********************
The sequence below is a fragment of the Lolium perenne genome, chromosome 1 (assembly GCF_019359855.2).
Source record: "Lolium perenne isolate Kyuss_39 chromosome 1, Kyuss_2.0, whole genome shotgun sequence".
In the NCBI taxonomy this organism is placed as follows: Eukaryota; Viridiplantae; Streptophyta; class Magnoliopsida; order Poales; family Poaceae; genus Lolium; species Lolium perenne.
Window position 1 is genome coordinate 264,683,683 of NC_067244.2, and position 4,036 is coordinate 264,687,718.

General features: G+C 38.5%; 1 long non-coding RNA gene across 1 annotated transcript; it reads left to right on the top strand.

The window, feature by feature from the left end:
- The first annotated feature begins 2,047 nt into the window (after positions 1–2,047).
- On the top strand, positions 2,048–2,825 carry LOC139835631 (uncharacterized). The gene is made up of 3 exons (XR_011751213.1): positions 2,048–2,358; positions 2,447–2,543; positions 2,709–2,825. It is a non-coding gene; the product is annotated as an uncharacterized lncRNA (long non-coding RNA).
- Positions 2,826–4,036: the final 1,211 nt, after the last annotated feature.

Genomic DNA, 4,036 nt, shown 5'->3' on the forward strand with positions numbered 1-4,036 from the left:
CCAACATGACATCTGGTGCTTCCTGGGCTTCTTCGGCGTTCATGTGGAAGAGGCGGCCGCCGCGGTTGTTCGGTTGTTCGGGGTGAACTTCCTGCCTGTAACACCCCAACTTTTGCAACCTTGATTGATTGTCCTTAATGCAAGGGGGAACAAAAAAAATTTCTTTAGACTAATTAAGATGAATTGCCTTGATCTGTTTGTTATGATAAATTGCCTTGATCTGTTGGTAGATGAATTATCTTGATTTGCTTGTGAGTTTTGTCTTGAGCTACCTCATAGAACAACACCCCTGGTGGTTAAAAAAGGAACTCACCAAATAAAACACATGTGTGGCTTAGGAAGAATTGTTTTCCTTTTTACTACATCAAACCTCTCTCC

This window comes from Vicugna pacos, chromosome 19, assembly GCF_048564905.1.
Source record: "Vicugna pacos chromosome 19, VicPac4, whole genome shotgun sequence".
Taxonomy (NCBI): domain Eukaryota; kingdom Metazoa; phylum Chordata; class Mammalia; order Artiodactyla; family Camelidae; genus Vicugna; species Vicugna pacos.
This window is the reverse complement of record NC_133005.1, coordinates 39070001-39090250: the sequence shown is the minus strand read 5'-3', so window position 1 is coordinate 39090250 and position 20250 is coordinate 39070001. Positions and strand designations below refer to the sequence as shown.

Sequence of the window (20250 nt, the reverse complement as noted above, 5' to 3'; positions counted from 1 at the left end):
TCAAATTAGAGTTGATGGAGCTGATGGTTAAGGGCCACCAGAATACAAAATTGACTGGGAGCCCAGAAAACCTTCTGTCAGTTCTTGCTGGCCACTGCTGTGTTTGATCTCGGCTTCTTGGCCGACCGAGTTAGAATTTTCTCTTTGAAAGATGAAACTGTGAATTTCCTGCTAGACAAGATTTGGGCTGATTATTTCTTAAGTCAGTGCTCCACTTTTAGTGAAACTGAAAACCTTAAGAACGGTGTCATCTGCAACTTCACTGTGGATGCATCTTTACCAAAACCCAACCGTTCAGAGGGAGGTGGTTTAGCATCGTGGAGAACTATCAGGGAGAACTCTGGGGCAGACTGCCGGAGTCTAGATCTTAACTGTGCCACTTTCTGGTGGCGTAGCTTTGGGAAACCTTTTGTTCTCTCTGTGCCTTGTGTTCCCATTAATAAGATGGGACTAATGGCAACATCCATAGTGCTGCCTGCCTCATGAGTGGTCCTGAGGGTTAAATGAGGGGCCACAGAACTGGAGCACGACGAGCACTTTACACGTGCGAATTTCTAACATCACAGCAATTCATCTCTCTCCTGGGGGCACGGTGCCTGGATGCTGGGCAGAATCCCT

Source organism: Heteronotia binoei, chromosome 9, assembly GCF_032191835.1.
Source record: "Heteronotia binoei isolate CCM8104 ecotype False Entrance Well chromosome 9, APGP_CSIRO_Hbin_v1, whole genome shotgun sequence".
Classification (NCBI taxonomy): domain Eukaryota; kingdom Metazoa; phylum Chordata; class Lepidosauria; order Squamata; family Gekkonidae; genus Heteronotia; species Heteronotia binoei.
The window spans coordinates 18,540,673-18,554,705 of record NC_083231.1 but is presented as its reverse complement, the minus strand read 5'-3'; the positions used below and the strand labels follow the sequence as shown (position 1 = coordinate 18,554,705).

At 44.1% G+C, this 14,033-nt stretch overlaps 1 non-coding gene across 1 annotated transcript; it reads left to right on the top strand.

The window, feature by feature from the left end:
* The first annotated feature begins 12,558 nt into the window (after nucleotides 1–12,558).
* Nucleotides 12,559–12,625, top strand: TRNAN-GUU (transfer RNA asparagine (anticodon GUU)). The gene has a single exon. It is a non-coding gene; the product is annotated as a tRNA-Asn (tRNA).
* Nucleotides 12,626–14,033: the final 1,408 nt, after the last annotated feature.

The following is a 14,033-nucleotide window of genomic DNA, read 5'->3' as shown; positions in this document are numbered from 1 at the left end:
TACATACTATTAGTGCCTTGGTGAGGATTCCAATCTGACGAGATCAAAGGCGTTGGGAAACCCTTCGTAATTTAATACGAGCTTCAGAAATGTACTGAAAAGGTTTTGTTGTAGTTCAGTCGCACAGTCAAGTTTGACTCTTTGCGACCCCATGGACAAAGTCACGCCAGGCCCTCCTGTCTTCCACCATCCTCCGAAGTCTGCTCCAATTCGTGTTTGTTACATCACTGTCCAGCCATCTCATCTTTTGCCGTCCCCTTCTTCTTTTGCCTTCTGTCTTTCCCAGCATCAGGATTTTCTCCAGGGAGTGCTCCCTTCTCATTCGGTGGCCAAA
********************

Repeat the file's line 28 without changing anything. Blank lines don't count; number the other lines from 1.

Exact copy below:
TACATACTATTAGTGCCTTGGTGAGGATTCCAATCTGACGAGATCAAAGGCGTTGGGAAACCCTTCGTAATTTAATACGAGCTTCAGAAATGTACTGAAAAGGTTTTGTTGTAGTTCAGTCGCACAGTCAAGTTTGACTCTTTGCGACCCCATGGACAAAGTCACGCCAGGCCCTCCTGTCTTCCACCATCCTCCGAAGTCTGCTCCAATTCGTGTTTGTTACATCACTGTCCAGCCATCTCATCTTTTGCCGTCCCCTTCTTCTTTTGCCTTCTGTCTTTCCCAGCATCAGGATTTTCTCCAGGGAGTGCTCCCTTCTCATTCGGTGGCCAAA